Closing the Gap Between Climate Change Science and Public Opinion

Anne-Katrin Arnold's picture

The global policy community seems unlikely to take drastic steps with regard to climate change any time soon. Politicians remain hesitant about taking action, although scientific consensus on climate change is overwhelming. It’s happening, it’s happening now, and it will cause massive damage. And it’s mostly caused by humans. Public opinion, on the other hand, is far behind the science. Are politicians unwilling to impose dramatic measures to slow down climate change because the public is unwilling to pay the cost – yet? Are they kicking the can down the road because the people are not yet willing to fully embrace the fact and the consequences of climate change?

The Primacy of the Individual, Bah Humbug!

Naniette Coleman's picture

Have you put on weight lately? Are you dating someone who knows a friend or two of yours? Are you a little happier or sadder and cannot figure out why? According to authors Nicholas A. Christakis, MD, PhD and James H. Fowler, PhD, it may be your network stupid. In Connected, Christakis and Fowler set out to overturn the notion of the “primacy of the individual.” They suggest that people we do not even see can influence us in ways previously unimagined. Life many not be solely based on me, myself and my decisions. The beginning and end to all of our problems might be our networks.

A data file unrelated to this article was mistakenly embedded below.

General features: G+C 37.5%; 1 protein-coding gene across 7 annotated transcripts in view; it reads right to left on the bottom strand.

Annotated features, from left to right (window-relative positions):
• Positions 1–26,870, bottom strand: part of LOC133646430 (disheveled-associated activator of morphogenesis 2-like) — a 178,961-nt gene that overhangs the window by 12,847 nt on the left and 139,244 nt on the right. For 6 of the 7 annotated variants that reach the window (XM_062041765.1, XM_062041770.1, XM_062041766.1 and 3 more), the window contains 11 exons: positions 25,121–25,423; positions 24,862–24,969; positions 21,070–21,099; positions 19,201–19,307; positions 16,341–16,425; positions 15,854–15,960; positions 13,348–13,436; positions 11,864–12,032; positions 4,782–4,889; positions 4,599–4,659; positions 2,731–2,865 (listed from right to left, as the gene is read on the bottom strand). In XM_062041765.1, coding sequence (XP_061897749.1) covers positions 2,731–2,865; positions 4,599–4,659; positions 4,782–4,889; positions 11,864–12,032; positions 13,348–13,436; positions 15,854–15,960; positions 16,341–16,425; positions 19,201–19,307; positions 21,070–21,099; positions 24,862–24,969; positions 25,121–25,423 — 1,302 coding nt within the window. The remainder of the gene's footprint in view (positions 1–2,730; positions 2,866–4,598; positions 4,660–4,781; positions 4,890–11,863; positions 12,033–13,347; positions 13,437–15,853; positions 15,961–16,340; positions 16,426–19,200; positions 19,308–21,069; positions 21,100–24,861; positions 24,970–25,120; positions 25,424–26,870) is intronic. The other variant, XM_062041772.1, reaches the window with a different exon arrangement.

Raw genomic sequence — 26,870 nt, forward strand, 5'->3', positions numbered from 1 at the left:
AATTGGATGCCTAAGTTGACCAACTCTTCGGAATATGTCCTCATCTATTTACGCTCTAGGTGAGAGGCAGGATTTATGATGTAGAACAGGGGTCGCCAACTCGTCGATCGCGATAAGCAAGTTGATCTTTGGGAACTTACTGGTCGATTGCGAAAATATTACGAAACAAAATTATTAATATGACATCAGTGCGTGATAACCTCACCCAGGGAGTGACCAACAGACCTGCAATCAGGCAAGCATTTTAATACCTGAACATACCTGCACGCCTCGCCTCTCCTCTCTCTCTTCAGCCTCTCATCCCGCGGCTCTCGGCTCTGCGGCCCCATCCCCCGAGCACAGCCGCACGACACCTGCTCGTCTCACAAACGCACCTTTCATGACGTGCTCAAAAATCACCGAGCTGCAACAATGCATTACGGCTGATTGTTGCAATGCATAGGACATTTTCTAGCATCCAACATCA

On melting glaciers and science as a contact sport

Flore de Préneuf's picture

This week we were inspired by Skeptical Science.com,  a site for people who are "skeptical about global warming skepticism." On February 10, Skeptical Science put some of its best scientific rebuttals to arguments commonly used by climate change deniers in a handy cheat-sheet format that you can consult from your i-Phone. Leo Hickman, over at The Guardian / Environment blog, wrote about the tempest this tactical app immediately roused in the opposing camp.
 

On Wednesday we asked Michael MacCracken, Chief Scientist for Climate Change Programs with the Climate Institute in Washington DC, to answer simple questions about the facts: Are the glaciers melting faster in the past? Do we know why? What about the sun? And why are climate change debates so heated anyway?!

 Click below for his answers. 

Michael MacCracken on 'melting glaciers' from World Bank on Vimeo.

Michael MacCracken on 'science as a contact sport' from World Bank on Vimeo.